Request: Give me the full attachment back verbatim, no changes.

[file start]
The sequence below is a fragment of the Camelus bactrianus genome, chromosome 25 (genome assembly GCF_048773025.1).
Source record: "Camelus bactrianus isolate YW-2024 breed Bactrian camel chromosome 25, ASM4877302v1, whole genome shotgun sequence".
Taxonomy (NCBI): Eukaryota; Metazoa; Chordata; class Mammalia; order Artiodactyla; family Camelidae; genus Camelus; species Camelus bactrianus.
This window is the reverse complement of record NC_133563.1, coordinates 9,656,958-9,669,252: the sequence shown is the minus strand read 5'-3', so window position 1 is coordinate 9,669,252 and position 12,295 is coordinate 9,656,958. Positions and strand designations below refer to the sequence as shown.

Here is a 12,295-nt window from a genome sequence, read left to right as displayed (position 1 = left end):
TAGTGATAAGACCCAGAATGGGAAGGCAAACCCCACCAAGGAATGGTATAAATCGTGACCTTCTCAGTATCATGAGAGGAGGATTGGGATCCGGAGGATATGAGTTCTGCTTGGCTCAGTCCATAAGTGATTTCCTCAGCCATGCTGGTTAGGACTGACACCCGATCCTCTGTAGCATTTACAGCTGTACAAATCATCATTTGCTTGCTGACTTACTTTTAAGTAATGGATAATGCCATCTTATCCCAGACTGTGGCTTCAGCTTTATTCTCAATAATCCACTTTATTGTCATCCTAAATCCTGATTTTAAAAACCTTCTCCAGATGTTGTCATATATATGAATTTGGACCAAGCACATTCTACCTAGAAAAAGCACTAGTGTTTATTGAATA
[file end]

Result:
The sequence below is a fragment of the Camelus bactrianus genome, chromosome 25 (genome assembly GCF_048773025.1).
Source record: "Camelus bactrianus isolate YW-2024 breed Bactrian camel chromosome 25, ASM4877302v1, whole genome shotgun sequence".
Taxonomy (NCBI): Eukaryota; Metazoa; Chordata; class Mammalia; order Artiodactyla; family Camelidae; genus Camelus; species Camelus bactrianus.
This window is the reverse complement of record NC_133563.1, coordinates 9,656,958-9,669,252: the sequence shown is the minus strand read 5'-3', so window position 1 is coordinate 9,669,252 and position 12,295 is coordinate 9,656,958. Positions and strand designations below refer to the sequence as shown.

Here is a 12,295-nt window from a genome sequence, read left to right as displayed (position 1 = left end):
TAGTGATAAGACCCAGAATGGGAAGGCAAACCCCACCAAGGAATGGTATAAATCGTGACCTTCTCAGTATCATGAGAGGAGGATTGGGATCCGGAGGATATGAGTTCTGCTTGGCTCAGTCCATAAGTGATTTCCTCAGCCATGCTGGTTAGGACTGACACCCGATCCTCTGTAGCATTTACAGCTGTACAAATCATCATTTGCTTGCTGACTTACTTTTAAGTAATGGATAATGCCATCTTATCCCAGACTGTGGCTTCAGCTTTATTCTCAATAATCCACTTTATTGTCATCCTAAATCCTGATTTTAAAAACCTTCTCCAGATGTTGTCATATATATGAATTTGGACCAAGCACATTCTACCTAGAAAAAGCACTAGTGTTTATTGAATA